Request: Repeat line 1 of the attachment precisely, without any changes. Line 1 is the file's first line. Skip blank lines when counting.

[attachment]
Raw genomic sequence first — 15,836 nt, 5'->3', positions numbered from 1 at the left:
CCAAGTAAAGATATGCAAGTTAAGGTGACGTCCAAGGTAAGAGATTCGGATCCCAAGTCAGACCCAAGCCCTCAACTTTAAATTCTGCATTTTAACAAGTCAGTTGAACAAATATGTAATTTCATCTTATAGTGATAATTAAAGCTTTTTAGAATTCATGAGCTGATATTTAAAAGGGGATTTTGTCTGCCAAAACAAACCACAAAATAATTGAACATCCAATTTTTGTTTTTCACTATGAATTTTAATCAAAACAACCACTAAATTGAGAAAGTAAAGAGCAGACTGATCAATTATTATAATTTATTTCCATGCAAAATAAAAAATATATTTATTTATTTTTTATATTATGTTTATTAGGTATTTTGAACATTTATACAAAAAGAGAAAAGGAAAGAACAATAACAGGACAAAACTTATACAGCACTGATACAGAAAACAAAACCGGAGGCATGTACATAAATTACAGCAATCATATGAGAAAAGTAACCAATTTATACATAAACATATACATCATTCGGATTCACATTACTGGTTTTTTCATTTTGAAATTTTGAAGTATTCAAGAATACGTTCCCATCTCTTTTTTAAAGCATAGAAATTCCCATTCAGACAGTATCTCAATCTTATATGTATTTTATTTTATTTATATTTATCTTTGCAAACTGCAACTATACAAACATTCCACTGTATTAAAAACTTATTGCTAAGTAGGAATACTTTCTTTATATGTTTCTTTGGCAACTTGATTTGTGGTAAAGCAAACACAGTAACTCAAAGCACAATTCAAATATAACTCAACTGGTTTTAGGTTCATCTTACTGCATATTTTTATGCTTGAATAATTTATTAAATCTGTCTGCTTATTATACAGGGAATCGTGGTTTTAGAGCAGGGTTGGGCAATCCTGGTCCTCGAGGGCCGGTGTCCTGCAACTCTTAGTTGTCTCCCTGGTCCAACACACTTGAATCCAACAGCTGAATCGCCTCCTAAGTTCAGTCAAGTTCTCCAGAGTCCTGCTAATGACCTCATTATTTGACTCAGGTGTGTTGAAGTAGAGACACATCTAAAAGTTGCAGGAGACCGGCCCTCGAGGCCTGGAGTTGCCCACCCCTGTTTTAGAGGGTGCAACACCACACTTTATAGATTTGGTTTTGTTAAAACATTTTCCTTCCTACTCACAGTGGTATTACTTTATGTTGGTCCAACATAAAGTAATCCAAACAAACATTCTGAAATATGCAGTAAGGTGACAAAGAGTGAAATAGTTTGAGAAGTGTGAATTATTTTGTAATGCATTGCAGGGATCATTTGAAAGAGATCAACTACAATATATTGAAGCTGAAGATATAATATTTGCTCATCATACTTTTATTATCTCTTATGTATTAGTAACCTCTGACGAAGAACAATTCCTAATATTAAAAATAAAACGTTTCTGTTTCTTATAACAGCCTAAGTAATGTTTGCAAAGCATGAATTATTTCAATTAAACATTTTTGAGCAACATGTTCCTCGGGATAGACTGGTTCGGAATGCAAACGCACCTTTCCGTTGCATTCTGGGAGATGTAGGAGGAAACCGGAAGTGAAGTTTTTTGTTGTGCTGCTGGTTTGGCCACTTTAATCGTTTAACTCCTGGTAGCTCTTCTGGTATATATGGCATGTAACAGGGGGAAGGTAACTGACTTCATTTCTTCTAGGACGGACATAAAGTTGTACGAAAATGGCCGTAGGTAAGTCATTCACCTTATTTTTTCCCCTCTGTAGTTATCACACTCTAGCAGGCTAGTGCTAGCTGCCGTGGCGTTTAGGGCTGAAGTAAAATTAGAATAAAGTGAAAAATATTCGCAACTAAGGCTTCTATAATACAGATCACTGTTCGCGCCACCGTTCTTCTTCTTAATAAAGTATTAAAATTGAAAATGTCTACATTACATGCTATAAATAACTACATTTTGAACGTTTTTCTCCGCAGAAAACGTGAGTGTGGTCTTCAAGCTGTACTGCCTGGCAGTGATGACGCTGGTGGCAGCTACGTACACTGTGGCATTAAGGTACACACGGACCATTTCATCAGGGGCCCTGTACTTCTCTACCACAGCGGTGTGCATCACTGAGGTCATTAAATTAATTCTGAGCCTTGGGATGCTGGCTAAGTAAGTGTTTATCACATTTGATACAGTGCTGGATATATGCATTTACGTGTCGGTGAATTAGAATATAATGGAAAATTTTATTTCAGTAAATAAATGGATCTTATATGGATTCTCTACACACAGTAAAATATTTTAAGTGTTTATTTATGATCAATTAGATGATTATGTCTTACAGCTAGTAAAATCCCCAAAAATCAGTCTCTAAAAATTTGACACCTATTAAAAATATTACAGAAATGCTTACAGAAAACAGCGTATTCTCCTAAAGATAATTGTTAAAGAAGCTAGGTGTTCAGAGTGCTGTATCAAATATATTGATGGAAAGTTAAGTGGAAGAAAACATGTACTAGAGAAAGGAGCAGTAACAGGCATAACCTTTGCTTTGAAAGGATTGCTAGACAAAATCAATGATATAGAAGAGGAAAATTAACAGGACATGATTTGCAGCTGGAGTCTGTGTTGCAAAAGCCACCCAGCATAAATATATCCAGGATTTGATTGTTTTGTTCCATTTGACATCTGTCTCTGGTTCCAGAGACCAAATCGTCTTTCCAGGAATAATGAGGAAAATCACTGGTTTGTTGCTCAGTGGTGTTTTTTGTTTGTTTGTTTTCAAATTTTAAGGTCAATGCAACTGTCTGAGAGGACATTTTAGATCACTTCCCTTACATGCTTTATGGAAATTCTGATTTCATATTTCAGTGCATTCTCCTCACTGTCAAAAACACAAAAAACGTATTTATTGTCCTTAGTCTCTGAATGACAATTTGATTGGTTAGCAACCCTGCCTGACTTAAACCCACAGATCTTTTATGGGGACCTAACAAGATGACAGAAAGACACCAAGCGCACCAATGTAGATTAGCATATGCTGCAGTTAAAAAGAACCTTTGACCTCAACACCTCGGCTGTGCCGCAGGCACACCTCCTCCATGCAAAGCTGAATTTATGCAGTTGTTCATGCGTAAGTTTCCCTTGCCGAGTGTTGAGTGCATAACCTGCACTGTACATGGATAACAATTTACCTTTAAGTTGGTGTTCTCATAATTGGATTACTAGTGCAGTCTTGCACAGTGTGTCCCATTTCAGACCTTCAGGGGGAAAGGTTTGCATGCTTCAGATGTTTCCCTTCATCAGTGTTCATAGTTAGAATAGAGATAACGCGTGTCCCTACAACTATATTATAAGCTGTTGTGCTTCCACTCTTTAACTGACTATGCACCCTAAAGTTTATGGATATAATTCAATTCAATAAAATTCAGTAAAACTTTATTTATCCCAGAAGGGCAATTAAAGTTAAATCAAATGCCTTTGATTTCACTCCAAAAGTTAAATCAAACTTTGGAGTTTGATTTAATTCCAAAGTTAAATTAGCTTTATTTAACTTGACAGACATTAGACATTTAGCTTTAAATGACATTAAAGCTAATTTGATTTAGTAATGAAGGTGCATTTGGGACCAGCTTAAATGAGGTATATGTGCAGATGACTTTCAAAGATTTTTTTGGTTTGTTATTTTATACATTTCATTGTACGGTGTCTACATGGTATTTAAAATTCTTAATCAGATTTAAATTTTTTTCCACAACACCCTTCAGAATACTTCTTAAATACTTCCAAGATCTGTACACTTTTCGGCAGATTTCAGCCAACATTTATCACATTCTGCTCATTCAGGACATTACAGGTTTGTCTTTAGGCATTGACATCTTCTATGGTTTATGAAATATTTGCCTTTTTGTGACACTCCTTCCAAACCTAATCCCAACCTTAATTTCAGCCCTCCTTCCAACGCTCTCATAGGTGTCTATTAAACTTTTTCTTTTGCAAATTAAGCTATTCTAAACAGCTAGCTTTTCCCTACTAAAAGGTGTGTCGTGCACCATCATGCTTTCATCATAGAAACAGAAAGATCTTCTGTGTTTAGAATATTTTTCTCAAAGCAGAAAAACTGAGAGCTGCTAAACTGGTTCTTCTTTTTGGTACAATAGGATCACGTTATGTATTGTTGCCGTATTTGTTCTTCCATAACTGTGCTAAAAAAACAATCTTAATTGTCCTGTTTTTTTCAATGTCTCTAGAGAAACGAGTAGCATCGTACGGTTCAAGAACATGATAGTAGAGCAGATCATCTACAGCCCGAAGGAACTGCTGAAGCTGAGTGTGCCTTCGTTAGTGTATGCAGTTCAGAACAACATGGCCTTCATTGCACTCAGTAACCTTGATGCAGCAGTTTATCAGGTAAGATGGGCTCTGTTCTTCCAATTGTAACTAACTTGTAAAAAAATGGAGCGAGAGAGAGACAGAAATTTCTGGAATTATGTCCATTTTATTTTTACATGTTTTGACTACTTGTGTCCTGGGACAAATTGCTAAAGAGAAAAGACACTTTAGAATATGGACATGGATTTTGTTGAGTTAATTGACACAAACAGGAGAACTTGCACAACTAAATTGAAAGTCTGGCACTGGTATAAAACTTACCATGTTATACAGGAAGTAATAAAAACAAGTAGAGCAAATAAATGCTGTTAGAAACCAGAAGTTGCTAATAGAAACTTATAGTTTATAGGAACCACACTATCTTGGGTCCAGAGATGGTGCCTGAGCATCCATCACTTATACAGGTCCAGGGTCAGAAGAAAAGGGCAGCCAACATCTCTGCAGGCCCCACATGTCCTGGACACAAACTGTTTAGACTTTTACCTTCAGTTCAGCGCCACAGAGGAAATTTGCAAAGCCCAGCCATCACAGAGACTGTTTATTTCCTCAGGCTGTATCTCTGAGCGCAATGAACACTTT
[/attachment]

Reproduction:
Raw genomic sequence first — 15,836 nt, 5'->3', positions numbered from 1 at the left: